Criminal Justice Experts Explore Cost-Cutting Prision ReformPlay
For Massachusetts to stop having one of the nation’s most expensive and ineffective prison, probation and parole systems, the state needs to follow the lead of Connecticut.
That was the conclusion of a criminal justice conference recently held in Boston.
Lawmakers, legal experts and members of the Boston-based criminal justice policy coalition gathered at that conference to learn how other states are cutting prison costs and crimes.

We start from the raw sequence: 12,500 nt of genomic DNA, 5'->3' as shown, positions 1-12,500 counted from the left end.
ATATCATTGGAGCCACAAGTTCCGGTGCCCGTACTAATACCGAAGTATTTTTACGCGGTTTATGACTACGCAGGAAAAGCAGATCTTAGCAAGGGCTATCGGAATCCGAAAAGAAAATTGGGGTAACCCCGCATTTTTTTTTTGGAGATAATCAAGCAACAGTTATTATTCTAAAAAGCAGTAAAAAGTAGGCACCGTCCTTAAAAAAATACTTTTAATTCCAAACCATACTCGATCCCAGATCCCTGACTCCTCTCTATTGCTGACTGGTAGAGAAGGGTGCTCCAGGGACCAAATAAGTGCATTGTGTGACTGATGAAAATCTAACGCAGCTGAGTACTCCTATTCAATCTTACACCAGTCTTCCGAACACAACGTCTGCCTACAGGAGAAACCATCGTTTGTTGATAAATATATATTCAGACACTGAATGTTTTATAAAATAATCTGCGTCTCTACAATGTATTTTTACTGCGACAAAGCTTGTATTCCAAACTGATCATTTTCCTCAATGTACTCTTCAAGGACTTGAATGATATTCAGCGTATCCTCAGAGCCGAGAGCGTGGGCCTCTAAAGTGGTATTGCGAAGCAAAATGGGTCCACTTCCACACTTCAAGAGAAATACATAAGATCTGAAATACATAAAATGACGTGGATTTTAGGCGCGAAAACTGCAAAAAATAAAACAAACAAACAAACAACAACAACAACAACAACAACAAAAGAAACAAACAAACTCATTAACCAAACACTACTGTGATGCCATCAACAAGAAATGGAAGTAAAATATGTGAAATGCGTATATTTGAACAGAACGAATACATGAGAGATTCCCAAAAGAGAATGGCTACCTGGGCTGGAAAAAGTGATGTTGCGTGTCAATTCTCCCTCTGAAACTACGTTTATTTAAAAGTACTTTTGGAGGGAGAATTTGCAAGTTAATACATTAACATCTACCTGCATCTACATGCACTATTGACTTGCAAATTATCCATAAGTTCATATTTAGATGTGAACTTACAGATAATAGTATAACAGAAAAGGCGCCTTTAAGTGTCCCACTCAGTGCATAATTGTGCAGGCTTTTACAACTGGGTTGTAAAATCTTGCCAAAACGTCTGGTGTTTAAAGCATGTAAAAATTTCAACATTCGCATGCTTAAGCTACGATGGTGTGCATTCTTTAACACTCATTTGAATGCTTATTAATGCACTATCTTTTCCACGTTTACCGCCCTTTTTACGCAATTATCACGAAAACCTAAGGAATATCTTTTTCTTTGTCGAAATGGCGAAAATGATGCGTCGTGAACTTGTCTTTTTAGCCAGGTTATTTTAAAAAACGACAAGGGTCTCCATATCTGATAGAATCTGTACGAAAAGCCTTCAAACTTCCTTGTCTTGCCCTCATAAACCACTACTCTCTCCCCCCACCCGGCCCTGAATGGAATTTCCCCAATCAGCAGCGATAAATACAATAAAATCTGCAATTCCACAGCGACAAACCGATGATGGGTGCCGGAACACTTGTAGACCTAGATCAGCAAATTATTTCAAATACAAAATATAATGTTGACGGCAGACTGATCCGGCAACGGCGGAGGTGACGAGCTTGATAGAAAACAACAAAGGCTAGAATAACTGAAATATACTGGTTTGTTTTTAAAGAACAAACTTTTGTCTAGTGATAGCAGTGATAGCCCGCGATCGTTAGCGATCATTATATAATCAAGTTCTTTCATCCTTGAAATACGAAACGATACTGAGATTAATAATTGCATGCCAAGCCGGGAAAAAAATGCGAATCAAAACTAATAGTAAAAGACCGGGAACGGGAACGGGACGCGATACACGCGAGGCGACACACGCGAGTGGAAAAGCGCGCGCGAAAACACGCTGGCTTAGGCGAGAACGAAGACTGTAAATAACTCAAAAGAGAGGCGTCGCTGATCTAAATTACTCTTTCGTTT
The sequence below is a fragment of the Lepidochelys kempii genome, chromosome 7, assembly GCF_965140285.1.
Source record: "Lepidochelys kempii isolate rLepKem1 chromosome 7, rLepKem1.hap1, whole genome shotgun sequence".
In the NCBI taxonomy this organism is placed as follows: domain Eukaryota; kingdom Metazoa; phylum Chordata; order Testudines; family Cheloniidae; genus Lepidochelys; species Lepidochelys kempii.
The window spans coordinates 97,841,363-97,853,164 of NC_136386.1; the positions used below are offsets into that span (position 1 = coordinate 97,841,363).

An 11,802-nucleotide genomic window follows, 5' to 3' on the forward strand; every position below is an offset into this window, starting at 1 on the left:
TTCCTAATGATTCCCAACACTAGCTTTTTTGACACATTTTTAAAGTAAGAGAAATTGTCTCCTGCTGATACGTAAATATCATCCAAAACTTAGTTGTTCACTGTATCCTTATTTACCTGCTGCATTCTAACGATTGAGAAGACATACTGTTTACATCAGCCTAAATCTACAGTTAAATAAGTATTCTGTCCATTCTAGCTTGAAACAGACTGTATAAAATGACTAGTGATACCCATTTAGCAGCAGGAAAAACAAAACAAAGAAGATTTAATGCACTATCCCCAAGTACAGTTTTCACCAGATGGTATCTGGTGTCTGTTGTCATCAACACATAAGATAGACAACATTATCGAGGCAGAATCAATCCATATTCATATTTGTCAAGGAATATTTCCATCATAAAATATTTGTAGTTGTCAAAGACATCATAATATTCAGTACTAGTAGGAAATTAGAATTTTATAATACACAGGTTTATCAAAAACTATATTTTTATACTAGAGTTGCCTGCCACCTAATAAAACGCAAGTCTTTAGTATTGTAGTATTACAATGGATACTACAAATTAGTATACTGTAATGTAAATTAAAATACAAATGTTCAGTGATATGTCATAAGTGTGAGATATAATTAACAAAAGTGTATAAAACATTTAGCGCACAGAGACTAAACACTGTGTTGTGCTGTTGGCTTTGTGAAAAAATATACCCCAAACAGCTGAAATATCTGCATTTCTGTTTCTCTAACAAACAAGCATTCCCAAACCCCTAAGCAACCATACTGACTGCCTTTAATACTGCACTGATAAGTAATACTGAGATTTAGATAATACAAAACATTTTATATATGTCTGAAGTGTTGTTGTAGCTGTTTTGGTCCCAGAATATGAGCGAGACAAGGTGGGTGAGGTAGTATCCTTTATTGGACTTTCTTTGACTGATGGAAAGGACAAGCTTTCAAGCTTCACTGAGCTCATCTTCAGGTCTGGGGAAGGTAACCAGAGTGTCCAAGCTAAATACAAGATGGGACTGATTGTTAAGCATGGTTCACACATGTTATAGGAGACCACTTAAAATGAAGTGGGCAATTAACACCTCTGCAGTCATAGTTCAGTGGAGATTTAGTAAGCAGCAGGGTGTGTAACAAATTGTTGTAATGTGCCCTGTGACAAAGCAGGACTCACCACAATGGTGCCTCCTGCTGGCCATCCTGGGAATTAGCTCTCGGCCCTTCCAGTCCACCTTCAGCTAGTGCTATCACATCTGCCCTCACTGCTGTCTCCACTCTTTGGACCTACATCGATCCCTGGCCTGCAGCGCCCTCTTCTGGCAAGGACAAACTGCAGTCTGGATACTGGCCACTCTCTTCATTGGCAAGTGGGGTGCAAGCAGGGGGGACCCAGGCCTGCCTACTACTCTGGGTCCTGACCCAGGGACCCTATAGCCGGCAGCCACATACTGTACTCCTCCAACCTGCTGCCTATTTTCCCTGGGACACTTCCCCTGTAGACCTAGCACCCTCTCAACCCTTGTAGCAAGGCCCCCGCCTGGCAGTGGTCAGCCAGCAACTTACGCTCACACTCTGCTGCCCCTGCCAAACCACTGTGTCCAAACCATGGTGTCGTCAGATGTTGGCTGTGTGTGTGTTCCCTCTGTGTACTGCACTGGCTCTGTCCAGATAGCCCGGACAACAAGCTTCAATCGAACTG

William Carbone, executive director of Connecticut Court Services, says what’s called evidence-based justice has dropped his state’s prison population so dramatically in just three years that the state is likely to close two prisons.
“There’s plenty of models out there for how you can change behavior from law-breaking to law-abiding that are far, far less expensive and much more effective than putting people in jail,” Carbone said.
More supportive re-entry systems and alternatives to prison are documented to cost almost six times less than incarceration.
This program aired on July 4, 2011.